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The Chapter of York, the governing body of York Minster, today announced that the Minster will be closed until further notice. The decision, which will be reviewed on a regular basis, follows yesterday’s update from the UK Government on the national response to the coronavirus and today’s statement by the Archbishops of York and Canterbury.
The decision covers the many events, concerts and programmes that are part of the life of the Minster. The closure also applies to the Old Palace Museum, Library and Archives in Dean’s Park. Dean’s Park itself, a much loved open space within the city centre, will remain open. Following current government advice, the Minster School will remain open. All decisions will remain under review on a daily basis.
Since 627AD, through all the many changes and challenges facing the city of York and the communities of the North, the Minster Community has kept a rhythm of prayer and openness to God alive. Even though the Minster will be closed to the public, the Minster clergy will still maintain a pattern of daily prayer, praying for the needs of the nation and our world at this time.
Prayer has been offered in this place for many centuries and it will continue. We will consider the ways in which we can serve and support our community, our city and the North of England. The Archbishops have called all of us to pray this Sunday (Mothering Sunday), particularly remembering those who are sick or anxious and all those involved in health and the emergency services. In the coming days, the Minster will seek ways in which we can reach out to people through prayer, social media and through serving the community. Regular updates will be published on the website.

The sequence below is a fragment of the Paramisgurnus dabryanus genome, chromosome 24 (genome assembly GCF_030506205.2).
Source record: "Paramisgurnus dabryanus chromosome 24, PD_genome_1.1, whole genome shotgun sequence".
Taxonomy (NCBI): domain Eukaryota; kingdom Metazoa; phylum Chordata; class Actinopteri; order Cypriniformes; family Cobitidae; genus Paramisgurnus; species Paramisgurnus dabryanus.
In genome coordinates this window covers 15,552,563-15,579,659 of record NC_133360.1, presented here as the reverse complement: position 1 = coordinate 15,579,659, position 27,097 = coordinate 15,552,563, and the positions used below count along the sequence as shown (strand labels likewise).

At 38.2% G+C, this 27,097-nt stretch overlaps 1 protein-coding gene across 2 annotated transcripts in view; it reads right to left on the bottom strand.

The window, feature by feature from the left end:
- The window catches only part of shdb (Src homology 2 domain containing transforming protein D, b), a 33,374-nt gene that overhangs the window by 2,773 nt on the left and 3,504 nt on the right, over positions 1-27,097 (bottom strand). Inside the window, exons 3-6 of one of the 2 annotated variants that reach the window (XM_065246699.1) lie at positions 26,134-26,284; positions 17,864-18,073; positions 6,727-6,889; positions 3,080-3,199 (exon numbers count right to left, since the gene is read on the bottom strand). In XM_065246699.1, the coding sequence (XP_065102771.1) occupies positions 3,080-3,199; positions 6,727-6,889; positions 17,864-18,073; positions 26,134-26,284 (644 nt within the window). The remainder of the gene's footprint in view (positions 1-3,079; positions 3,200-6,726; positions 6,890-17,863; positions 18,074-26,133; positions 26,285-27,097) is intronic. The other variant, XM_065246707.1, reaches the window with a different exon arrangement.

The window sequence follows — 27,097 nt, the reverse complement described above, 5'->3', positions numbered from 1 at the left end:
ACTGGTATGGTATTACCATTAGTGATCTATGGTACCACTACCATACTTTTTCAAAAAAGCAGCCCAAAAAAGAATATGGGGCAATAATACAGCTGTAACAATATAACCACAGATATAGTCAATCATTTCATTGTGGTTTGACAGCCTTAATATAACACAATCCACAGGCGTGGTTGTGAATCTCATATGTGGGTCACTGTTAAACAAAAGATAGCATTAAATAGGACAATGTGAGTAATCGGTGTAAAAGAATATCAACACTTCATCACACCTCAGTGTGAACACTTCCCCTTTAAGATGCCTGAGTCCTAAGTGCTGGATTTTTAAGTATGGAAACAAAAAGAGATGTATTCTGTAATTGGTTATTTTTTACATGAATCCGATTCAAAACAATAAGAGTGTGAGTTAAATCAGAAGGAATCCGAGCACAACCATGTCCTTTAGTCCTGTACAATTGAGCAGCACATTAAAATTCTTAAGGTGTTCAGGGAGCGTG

Commenting on the decision, The Right Revd Dr Jonathan Frost, Dean of York said:
“We find ourselves in unprecedented times. But the same disciplines of prayer and mutual care that have been life giving in the past will now serve us well in the future. I’m well aware that in the communities of York and across the North, there are plans developing for mutual aid and for taking care of our neighbours, particularly the most vulnerable and needy.
“For example, only this morning I heard of one community scheme that has emerged which will support self-isolating elderly people in gathering their shopping. In another example, people are caring for work colleagues unable to come into their usual place of work through regular telephone contact and keeping in touch. In a crisis we discover what matters most.
“At the heart of this is the care and compassion that we show to one another by keeping in touch and keeping aware. I would also encourage those affected by the current situation to keep in touch and to be aware of God through prayer. Whatever matters to us, matters to God. We can always bring our concerns and fears just as they are to the God who loves us and who will never fail or forsake us. Be assured that the Minster Community is praying for all our neighbours at this time and is ready to support and care in any practical way possible.”
Jonathan Frost (Dean) talks to BBC Radio York (18/03/2020). Audio kindly supplied by BBC Radio York
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